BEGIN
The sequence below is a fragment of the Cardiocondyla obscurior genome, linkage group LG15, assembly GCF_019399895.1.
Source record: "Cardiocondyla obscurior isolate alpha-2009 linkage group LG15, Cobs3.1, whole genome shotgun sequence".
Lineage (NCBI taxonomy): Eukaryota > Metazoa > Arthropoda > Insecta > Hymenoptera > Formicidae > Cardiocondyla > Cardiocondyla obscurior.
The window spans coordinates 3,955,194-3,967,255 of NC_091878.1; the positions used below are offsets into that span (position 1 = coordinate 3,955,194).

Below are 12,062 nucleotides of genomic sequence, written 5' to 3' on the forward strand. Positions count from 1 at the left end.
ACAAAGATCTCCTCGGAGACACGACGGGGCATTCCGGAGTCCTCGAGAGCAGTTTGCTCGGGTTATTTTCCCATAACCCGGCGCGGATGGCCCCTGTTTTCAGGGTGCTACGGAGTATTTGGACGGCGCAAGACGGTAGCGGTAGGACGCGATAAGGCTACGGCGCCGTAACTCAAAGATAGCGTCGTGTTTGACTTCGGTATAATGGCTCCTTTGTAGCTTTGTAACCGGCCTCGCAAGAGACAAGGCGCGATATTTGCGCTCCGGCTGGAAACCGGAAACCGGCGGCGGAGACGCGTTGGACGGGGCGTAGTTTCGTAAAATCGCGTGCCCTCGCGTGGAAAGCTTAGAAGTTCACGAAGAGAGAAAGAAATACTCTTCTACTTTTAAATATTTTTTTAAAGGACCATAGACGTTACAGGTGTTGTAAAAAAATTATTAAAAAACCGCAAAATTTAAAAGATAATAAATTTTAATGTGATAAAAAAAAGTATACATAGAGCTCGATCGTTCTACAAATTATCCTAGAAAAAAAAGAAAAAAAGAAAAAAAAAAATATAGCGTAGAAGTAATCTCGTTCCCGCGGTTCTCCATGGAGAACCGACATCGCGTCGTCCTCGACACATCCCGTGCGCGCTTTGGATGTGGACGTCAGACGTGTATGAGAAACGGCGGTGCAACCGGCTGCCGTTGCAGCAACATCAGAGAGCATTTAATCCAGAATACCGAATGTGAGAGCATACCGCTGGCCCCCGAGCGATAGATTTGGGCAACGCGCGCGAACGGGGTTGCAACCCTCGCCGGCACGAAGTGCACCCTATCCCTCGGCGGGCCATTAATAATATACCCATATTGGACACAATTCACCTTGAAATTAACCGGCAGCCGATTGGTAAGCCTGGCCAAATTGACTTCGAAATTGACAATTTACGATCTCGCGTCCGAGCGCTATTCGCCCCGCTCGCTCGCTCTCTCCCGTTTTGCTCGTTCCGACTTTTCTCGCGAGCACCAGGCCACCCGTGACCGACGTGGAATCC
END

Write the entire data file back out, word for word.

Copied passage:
The sequence below is a fragment of the Cardiocondyla obscurior genome, linkage group LG15, assembly GCF_019399895.1.
Source record: "Cardiocondyla obscurior isolate alpha-2009 linkage group LG15, Cobs3.1, whole genome shotgun sequence".
Lineage (NCBI taxonomy): Eukaryota > Metazoa > Arthropoda > Insecta > Hymenoptera > Formicidae > Cardiocondyla > Cardiocondyla obscurior.
The window spans coordinates 3,955,194-3,967,255 of NC_091878.1; the positions used below are offsets into that span (position 1 = coordinate 3,955,194).

Below are 12,062 nucleotides of genomic sequence, written 5' to 3' on the forward strand. Positions count from 1 at the left end.
ACAAAGATCTCCTCGGAGACACGACGGGGCATTCCGGAGTCCTCGAGAGCAGTTTGCTCGGGTTATTTTCCCATAACCCGGCGCGGATGGCCCCTGTTTTCAGGGTGCTACGGAGTATTTGGACGGCGCAAGACGGTAGCGGTAGGACGCGATAAGGCTACGGCGCCGTAACTCAAAGATAGCGTCGTGTTTGACTTCGGTATAATGGCTCCTTTGTAGCTTTGTAACCGGCCTCGCAAGAGACAAGGCGCGATATTTGCGCTCCGGCTGGAAACCGGAAACCGGCGGCGGAGACGCGTTGGACGGGGCGTAGTTTCGTAAAATCGCGTGCCCTCGCGTGGAAAGCTTAGAAGTTCACGAAGAGAGAAAGAAATACTCTTCTACTTTTAAATATTTTTTTAAAGGACCATAGACGTTACAGGTGTTGTAAAAAAATTATTAAAAAACCGCAAAATTTAAAAGATAATAAATTTTAATGTGATAAAAAAAAGTATACATAGAGCTCGATCGTTCTACAAATTATCCTAGAAAAAAAAGAAAAAAAGAAAAAAAAAAATATAGCGTAGAAGTAATCTCGTTCCCGCGGTTCTCCATGGAGAACCGACATCGCGTCGTCCTCGACACATCCCGTGCGCGCTTTGGATGTGGACGTCAGACGTGTATGAGAAACGGCGGTGCAACCGGCTGCCGTTGCAGCAACATCAGAGAGCATTTAATCCAGAATACCGAATGTGAGAGCATACCGCTGGCCCCCGAGCGATAGATTTGGGCAACGCGCGCGAACGGGGTTGCAACCCTCGCCGGCACGAAGTGCACCCTATCCCTCGGCGGGCCATTAATAATATACCCATATTGGACACAATTCACCTTGAAATTAACCGGCAGCCGATTGGTAAGCCTGGCCAAATTGACTTCGAAATTGACAATTTACGATCTCGCGTCCGAGCGCTATTCGCCCCGCTCGCTCGCTCTCTCCCGTTTTGCTCGTTCCGACTTTTCTCGCGAGCACCAGGCCACCCGTGACCGACGTGGAATCC